On the occasion of the presentation at the 77th session of the UN General Assembly of the UN Special Rapporteur on the right to education's report on early childhood care and education (ECCE), Portugal, Farida Shaheed, UNESCO, the Right to Education Initiative, the University of Oxford, OMEP, CLADE and Human Rights Watch invite you for a 90 minute online event on 2 November 2022, 10am New York time / 3pm Geneva time, to discuss:
States' obligations emanating from the human right to education on what concerns the provision of ECCE building on the rights of children in early childhood already recognised in several international legal instruments
The effective implementation of the rights of young children with regards to ECCE by reinforcing and developing legal and policy frameworks at the country level.
Speakers will provide short inputs in introduction to set the context followed by an interactive discussion with the audience, including State representatives from Geneva and New York Delegations, UN representatives, academics, and civil society organisations.
Speakers will include:
Farida Shaheed, UN Special Rapporteur on the right to education
A representative of the Ministry of Labour of Portugal
Professor Sandra Fredman, Oxford University
Rolla Moumné, UNESCO
Rajakumari Michaelsamy, Right to Education Initiative
- EDT (New York): 10am
- GMT (London): 2pm
- CET (Geneva): 3pm
- EAT: (Nairobi): 5pm
- PHST: (Manila): 10pm
Early Childhood Care and Education (ECCE) is increasingly recognised as an essential element in realising a wide range of economic, social and cultural rights, including the right to education. It enables all children, including those in most vulnerable situations, to start school on an equal footing with their peers and improve overall educational achievement. The Education 2030 Framework for Action and the Sustainable Development Goals (SDGs) target 4.2, calls upon States to ensure at least one year of free, quality, and compulsory universal pre-primary education for all children by 2030.
The right to education is guaranteed in many international human rights treaties, and guaranteeing young children’s universal access to ECCE is definitely part of the obligation of States to ensure the enjoyment of the right to education.
One year of free and compulsory quality pre-primary education has been set up as a target for SDG4. This was an important step to create momentum and raise awareness to the obligation of States under international human rights law, to ensure ECCE as an integral part of the right to education.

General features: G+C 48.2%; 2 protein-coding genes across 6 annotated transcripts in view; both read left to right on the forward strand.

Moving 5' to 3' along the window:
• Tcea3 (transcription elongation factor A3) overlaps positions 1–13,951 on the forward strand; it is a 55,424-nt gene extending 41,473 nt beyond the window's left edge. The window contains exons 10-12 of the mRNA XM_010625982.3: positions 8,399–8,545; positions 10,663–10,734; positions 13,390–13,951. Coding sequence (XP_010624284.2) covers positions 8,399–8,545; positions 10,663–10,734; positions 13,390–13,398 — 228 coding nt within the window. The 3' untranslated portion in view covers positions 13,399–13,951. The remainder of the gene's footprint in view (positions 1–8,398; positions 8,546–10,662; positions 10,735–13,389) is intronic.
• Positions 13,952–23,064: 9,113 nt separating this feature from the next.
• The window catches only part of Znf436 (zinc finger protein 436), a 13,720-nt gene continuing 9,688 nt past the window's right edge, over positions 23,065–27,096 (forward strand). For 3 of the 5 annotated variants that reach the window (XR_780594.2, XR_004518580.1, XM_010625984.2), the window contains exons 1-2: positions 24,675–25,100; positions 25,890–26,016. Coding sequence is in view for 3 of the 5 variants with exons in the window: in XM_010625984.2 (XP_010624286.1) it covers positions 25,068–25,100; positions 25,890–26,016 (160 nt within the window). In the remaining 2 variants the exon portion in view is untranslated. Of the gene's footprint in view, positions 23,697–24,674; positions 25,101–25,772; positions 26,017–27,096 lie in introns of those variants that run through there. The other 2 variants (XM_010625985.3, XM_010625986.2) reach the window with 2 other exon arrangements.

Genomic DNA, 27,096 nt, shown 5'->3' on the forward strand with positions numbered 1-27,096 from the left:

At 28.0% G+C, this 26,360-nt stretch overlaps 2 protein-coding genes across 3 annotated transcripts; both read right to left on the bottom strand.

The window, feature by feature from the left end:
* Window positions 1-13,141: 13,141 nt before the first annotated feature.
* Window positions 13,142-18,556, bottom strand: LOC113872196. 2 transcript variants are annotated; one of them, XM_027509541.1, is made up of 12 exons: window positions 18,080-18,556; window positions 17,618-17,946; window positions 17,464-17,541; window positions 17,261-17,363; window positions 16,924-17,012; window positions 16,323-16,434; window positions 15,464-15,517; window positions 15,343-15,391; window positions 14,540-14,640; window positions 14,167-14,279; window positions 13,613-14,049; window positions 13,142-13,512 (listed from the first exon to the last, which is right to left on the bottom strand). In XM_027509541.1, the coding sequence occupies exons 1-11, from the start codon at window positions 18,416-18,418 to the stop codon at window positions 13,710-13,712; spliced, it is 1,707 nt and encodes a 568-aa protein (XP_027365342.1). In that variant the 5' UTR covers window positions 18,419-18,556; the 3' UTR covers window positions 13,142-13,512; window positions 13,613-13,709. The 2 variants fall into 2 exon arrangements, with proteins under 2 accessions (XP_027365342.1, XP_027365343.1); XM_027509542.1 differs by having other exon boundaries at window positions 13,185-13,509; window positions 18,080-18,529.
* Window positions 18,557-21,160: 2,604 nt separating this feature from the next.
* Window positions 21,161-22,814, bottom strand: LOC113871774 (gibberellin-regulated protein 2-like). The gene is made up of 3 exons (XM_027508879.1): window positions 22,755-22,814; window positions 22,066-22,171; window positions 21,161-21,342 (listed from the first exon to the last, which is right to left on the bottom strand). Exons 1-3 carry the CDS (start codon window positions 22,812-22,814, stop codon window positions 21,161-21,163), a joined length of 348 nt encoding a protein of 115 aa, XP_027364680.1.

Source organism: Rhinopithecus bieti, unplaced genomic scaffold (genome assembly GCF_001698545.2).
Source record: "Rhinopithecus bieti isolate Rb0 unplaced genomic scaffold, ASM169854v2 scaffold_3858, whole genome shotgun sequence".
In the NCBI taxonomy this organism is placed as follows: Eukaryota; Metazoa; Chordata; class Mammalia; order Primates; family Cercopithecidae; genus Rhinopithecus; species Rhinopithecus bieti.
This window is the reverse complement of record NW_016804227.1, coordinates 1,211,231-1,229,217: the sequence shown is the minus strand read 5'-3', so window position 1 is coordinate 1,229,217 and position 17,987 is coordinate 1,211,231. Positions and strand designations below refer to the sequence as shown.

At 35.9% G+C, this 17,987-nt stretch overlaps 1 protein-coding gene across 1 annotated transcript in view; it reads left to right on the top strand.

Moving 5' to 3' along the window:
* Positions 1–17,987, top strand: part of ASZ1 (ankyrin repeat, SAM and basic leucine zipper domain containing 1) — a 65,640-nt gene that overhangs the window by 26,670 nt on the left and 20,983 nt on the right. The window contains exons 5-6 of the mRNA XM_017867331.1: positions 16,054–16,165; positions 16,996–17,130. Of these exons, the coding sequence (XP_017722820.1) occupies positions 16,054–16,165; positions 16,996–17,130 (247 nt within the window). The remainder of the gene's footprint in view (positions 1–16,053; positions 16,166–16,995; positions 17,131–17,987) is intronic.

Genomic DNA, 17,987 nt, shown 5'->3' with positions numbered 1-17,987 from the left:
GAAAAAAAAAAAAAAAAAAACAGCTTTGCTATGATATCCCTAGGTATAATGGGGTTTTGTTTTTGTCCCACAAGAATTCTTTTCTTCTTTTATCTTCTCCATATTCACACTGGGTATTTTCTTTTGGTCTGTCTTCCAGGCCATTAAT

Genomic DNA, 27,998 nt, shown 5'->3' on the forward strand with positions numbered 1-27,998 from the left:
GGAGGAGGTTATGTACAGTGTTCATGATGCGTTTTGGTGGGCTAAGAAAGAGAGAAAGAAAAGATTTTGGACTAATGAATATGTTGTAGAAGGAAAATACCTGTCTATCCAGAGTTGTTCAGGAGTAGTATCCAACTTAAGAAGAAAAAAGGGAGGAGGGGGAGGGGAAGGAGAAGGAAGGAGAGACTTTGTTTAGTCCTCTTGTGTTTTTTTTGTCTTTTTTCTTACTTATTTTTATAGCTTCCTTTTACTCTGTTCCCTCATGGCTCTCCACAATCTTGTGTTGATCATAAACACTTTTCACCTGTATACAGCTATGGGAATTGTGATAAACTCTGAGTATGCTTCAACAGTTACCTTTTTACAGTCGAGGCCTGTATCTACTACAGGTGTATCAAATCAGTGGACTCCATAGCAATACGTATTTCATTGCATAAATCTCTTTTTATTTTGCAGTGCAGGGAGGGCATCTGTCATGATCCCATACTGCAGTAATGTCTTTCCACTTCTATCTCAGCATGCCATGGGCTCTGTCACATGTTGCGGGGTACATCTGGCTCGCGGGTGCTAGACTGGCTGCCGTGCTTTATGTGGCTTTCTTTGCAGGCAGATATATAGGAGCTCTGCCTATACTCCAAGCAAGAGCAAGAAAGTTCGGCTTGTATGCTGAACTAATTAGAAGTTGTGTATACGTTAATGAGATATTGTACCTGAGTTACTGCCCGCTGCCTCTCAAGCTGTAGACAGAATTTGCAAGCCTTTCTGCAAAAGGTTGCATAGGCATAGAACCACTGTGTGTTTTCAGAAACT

At the national level however, legal frameworks in many countries are not adequate to achieve goals for universal access to pre-primary education. UNESCO’s global study on the right to pre-primary education estimates that only around 34% (63 out of 184) countries have adopted a minimum of 1-year pre-primary education, and around 28% (51 out of 184) adopted compulsory pre-primary education, with just 25% countries adopting free and compulsory pre-primary education.
ECCE is not seen systematically enough as a priority in terms of public investment and other educational and developmental strategies. This has been evident from the recent experience of the COVID 19 pandemic, with ECCE mostly excluded in COVID-19 education response strategies. The closure of ECCE centres exacerbated the inequalities and disparities among children, showing the importance of developing frameworks and policies that guarantee the implementation of the right to education, including the provision of ECCE on a solid, perennial, and sustainable basis, including in times of emergencies and crises.
The Global Partnership Strategy for Early Childhood (GPS), developed under UNESCO’s leadership and launched in 2021, identifies this issue and includes a component on strengthening policy and governance on ECCE. In parallel to the GPS, UNESCO’s global conversation on the Right to Education initiated, on the occasion of the 60th anniversary of the Convention against Discrimination in Education, a discussion on the evolving dimensions of the right to education recognising ECCE as one of the key components of the right to education.
Building on these recent developments, the UN Special Rapporteur on the Right to Education recently presented a report fully dedicated to ECCE at the UN General Assembly on the 18 October 2022.
This discussions at the event will draw on all recent developments and areas for development, bringing together multisectoral actors to consider how legal frameworks can be strengthened.